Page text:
As Earth warms, Science editor-in-chief and others urge America to remember the world's poor
WASHINGTON, DC--Island and river-delta communities are beginning to vanish beneath the waves as the Earth warms, ice melts and sea levels rise worldwide. Native Inuit fishermen are falling through thinning Arctic ice they've traversed many times before. Climate change reportedly claimed some 150,000 lives in 2000 and sickened many others, according to the World Health Organization.
What climate conditions await our children and grandchildren--from Louisiana to India, and from London to Africa?
"By mid-century, millions more poor children around the world are likely to face displacement, malnourishment, disease and even starvation unless all countries take action now to slow global warming," said Michael Oppenheimer, part of an all-star panel convened Tuesday, 15 June by AAAS, the world's largest general science society, and its journal, Science.
"Mansions along the Hamptons of Long Island, New York, can be rebuilt further inland when the beaches erode," said Oppenheimer, professor of geosciences and international affairs at Princeton University. "But imagine the difficulties faced by families in Bangladesh. An area where about 8 million people now live would be underwater if global sea level were to rise half a meter. Where are they going to go?"
Science Editor-in-Chief Donald Kennedy agreed.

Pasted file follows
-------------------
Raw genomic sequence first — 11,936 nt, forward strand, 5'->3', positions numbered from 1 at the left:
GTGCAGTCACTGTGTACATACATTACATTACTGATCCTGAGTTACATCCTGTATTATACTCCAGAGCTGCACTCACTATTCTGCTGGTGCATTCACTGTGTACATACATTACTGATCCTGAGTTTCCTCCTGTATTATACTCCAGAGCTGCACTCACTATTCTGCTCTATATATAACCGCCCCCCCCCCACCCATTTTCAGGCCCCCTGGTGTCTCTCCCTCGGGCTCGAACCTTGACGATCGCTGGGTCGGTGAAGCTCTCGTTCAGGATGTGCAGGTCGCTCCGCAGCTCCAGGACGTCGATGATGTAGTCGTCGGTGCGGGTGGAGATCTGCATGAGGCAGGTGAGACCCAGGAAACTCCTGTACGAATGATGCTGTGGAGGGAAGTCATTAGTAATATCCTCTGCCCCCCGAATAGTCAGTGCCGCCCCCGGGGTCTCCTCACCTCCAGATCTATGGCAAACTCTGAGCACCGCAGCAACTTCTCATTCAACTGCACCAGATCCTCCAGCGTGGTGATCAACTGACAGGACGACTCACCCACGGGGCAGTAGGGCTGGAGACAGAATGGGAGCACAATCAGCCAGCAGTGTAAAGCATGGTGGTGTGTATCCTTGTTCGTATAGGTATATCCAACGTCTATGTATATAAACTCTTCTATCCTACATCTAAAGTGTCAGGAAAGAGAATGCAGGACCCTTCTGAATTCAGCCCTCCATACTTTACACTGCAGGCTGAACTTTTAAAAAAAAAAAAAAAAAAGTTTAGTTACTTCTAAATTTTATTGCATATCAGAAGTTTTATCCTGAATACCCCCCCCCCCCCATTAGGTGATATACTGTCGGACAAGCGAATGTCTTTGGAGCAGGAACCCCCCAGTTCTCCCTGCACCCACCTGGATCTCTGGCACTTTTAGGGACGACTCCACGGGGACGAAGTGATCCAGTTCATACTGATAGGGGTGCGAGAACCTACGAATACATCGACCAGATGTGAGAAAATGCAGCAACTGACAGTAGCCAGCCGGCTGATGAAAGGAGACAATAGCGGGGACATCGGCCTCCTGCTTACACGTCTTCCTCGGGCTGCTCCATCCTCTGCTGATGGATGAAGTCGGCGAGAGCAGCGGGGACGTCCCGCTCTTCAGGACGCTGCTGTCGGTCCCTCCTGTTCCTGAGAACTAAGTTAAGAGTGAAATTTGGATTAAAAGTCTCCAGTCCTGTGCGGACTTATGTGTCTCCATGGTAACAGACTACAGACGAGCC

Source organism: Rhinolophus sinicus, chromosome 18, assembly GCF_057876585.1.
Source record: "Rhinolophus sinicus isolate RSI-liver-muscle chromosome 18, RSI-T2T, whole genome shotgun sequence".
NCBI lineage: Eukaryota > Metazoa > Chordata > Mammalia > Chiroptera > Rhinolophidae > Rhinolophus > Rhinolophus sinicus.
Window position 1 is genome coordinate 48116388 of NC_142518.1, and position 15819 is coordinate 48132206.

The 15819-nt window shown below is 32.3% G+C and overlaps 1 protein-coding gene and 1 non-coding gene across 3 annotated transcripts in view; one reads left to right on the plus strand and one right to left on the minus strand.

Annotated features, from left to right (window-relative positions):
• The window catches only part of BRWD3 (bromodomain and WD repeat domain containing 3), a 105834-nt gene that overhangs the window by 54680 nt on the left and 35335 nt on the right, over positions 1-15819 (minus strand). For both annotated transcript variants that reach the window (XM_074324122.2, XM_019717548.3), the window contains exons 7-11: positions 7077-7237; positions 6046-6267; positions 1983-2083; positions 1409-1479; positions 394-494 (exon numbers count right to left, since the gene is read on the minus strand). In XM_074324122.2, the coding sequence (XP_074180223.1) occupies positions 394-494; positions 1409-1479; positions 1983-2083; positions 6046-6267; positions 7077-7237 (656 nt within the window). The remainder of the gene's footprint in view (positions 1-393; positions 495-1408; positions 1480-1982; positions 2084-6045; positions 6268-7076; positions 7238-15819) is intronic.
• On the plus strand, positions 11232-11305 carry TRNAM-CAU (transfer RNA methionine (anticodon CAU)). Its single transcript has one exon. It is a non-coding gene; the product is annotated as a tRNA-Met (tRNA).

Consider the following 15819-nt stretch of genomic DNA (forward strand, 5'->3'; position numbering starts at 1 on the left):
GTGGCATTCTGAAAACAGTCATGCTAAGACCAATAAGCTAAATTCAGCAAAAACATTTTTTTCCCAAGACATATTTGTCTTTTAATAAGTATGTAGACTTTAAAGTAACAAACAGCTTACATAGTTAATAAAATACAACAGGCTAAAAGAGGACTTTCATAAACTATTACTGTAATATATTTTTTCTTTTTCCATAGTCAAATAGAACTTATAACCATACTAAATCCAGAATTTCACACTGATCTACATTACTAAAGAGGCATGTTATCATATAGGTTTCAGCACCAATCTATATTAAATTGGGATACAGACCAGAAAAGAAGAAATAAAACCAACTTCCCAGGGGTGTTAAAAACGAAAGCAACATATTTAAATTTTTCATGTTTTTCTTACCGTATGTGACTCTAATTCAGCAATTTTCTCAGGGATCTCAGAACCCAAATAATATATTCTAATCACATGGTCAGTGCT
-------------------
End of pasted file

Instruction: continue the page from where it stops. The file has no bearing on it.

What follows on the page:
"It should go without saying that the vulnerability of the world's poor will be multiplied many-fold if global warming causes significant melting of one or both of the polar ice sheets," Kennedy said. "Yet, exacerbation of poverty around the world, whether from flooding, reduced crop yields or increased prevalence of asthma, diarrhea, malaria or other illnesses--is part of the climate-change story that hasn't really been told. That is why it's important to make the science underlying climate change accessible to policymakers in parts of the world, like the United States, where much of the source of the problem lies."
These and other perspectives on global warming emerged today during a free, public conference, "Qs and AAAs About Global Climate Change," organized by Kennedy and Albert Teich, director of Science & Policy for AAAS (the American Association for the Advancement of Science). Experts including Nobel Laureate in Chemistry Sherwood Rowland of the University of California, Irvine, shared their latest research findings and best temperature projections at the conference.
In this way, the U.S. researchers took first steps toward responding to a 9 January Science article by Sir David King, the United Kingdom's Chief Scientific Adviser, which challenged America to better control greenhouse gases. (Reference: http://www.sciencemag.org.)